IATA has launched an Open Border initiative, part of which deals with removing unnecessary visa restrictions. “Importantly, this is not about questioning a government’s right to determine who enters their country,” says Nick Careen, IATA’s Senior Vice President, Airport, Cargo, Passenger and Security.
“Rather, for those that can enter, visa data should be handled electronically, and that data should be linked to such other systems in the travel process as check-in and boarding.”
Too often, airline data sent in advance has not been used sufficiently to reduce immigration queues, as illustrated by the United Kingdom in summer 2018.
Traditional visa processes should thus be moved to eVisa, visa on arrival or no visa at all. In fact, data is being collected under UN resolutions 2178 and 2396 and many countries are embracing the advantages of the digital transformation.
Following on from the success of similar schemes in Australia, Canada, and the United States, the European Union has adopted a new European Travel Information and Authorization System (ETIAS), which in essence allows the EU to know who is entering the region and if they pose a security risk.
ETIAS will cost €7—though the under-18s and over-70s will get it for free—and is due to come into operation in 2021. All visa-exempt third-country nationals who plan to travel to the Schengen area will have to apply for pre-travel authorization.
Though the main reason for ETIAS is security, it is anticipated that authorization will also reduce procedures and reinforce the visa liberalization policy of the EU. Guevera sees this as an important first step in the digitization of travel. “The ultimate aim will be the use of biometric technology to ensure seamless, more efficient and more secure travel,” she concludes.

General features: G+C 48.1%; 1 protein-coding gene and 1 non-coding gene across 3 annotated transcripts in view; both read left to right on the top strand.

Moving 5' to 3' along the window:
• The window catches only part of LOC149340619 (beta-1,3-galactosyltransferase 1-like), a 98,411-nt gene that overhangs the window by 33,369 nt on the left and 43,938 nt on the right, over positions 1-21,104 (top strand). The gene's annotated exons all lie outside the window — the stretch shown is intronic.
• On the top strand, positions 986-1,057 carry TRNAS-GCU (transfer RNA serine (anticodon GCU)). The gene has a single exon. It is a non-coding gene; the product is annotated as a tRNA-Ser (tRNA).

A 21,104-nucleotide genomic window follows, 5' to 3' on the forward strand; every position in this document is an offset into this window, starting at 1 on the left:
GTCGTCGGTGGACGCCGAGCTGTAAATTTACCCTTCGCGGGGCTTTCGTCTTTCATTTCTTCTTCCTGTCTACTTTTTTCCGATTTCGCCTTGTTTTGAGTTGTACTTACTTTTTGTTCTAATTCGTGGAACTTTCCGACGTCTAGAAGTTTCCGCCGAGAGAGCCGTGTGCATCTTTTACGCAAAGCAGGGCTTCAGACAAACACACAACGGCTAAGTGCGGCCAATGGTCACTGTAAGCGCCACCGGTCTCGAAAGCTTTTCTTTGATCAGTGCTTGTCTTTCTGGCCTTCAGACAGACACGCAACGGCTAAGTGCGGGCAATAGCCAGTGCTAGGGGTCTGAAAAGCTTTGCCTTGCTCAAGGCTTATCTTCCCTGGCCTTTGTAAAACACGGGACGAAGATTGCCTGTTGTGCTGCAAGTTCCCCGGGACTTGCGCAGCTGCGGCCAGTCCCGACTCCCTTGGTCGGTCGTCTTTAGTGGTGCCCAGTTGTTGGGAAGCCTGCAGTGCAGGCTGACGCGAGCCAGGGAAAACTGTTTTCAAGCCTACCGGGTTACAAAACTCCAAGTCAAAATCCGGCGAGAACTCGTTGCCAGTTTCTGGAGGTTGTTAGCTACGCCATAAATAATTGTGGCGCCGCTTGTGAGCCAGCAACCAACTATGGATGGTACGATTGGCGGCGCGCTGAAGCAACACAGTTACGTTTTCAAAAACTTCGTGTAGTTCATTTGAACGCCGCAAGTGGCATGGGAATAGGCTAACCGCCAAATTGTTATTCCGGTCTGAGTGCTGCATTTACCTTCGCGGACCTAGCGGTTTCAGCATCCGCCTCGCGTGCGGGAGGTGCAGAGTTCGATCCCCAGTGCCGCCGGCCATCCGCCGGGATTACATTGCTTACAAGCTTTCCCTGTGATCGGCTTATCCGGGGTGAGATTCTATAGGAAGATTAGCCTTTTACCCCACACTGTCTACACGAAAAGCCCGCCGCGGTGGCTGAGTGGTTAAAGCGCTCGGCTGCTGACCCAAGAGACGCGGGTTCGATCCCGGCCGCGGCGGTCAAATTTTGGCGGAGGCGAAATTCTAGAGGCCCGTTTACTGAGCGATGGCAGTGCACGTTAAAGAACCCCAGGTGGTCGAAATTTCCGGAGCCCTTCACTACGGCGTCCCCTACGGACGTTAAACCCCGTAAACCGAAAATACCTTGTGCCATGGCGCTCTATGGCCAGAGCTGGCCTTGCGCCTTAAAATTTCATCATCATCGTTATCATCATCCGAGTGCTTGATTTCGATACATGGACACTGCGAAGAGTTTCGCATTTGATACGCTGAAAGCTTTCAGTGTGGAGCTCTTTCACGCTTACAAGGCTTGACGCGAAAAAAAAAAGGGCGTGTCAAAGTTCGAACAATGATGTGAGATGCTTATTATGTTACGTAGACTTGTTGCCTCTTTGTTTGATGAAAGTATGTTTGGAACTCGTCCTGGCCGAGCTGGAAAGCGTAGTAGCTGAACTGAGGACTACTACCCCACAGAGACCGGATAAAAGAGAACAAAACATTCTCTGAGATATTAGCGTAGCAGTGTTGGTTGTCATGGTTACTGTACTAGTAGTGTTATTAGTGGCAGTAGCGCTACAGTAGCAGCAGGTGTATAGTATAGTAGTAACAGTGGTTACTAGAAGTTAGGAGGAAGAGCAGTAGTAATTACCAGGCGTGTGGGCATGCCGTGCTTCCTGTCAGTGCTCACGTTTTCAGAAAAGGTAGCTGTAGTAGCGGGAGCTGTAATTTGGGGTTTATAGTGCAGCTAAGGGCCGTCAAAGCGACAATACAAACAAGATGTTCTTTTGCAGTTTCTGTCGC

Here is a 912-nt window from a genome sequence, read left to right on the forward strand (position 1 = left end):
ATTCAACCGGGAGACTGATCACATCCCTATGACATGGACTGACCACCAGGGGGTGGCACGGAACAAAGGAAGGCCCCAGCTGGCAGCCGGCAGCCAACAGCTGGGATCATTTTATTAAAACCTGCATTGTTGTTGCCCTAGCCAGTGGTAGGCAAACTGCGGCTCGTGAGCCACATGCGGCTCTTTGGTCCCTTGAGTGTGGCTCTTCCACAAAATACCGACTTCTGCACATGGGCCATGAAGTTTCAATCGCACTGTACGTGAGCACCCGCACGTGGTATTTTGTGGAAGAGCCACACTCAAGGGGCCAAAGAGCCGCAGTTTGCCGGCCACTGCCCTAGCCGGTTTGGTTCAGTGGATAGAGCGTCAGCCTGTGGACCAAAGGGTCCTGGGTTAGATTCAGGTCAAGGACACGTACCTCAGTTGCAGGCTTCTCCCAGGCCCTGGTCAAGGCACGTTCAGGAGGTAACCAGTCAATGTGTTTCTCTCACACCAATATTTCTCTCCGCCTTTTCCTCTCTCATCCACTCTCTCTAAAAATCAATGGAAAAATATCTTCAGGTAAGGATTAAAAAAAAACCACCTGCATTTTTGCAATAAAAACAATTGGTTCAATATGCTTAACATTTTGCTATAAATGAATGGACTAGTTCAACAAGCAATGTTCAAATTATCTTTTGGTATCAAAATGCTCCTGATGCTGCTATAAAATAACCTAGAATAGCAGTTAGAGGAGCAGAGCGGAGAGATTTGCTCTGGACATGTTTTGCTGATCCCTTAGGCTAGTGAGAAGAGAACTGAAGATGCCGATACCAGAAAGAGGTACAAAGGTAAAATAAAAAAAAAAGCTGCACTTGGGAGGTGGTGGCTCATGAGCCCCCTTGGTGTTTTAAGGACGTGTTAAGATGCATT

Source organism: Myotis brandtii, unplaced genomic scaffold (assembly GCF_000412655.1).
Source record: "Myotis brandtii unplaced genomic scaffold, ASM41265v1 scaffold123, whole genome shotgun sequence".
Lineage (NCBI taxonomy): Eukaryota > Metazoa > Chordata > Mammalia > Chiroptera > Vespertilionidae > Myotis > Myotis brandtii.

Discussion on… Seamless travel
The number of travelers will exceed 7 billion within the next 20 years. During that time, most of the world’s major airports will need upgrades to keep pace but development timelines and funding scarcity makes that outcome unlikely.
The solution to this capacity problem therefore lies in more efficient processing. International travel needs to be made easier.
“We are seeing that many governments are very interested in moving their visa systems to be more online and integrated with other systems,” says Gloria Guevara, President and CEO of the World Travel and Tourism Council (WTTC).
“Simultaneously, we have seen countries set deadlines or mandates to implement biometric systems in international arrivals and departures. Implementation
of biometrics systems will significantly improve the passenger experience and reduce visa requirements.”
Travel facilitation and increased security through the use of technology is one of WTTC’s top priorities and it has recently partnered with IATA to further this initiative. The two organizations will adopt a common approach, exchange information, and work together to promote biometrics standards and global interoperability.
“Last year, one of every five jobs created in the world were in our sector,” says Guevera. “If we don’t use biometrics technology to improve the processes, we are not going to be able to achieve the potential of travel and tourism. Millions of jobs are at stake, so this is a priority for WTTC and our members.”
Ideally, travelers will no longer have to repeatedly present travel documents, boarding passes, and booking confirmations to multiple stakeholders at different stages of the journey. Instead, they will be able to book transportation, request a visa, check-in, proceed through security, cross borders, board aircraft, collect baggage, rent a car, check in and out of hotels, and access myriad destination services simply by confirming their identity and booking data.
Notes Guevera: “WTTC and IATA have partnered to work on improving the passenger experience and strengthen the voice of our industry by including the entire sector. While IATA’s One ID project focuses on the passenger, WTTC will expand work to include the traveler, bringing in hotels, cruise, car rental and other industry segments to achieve an end-to-end seamless journey. The more the benefits of digitization and integration can be demonstrated and quantified, the stronger the case governments can make to find the resources to implement such changes.”
WTTC has already engaged with G20 governments on this issue. Its research concludes that between 7 and 19 million jobs can be created in these countries if biometrics are used to increase capacity and improve the traveler experience.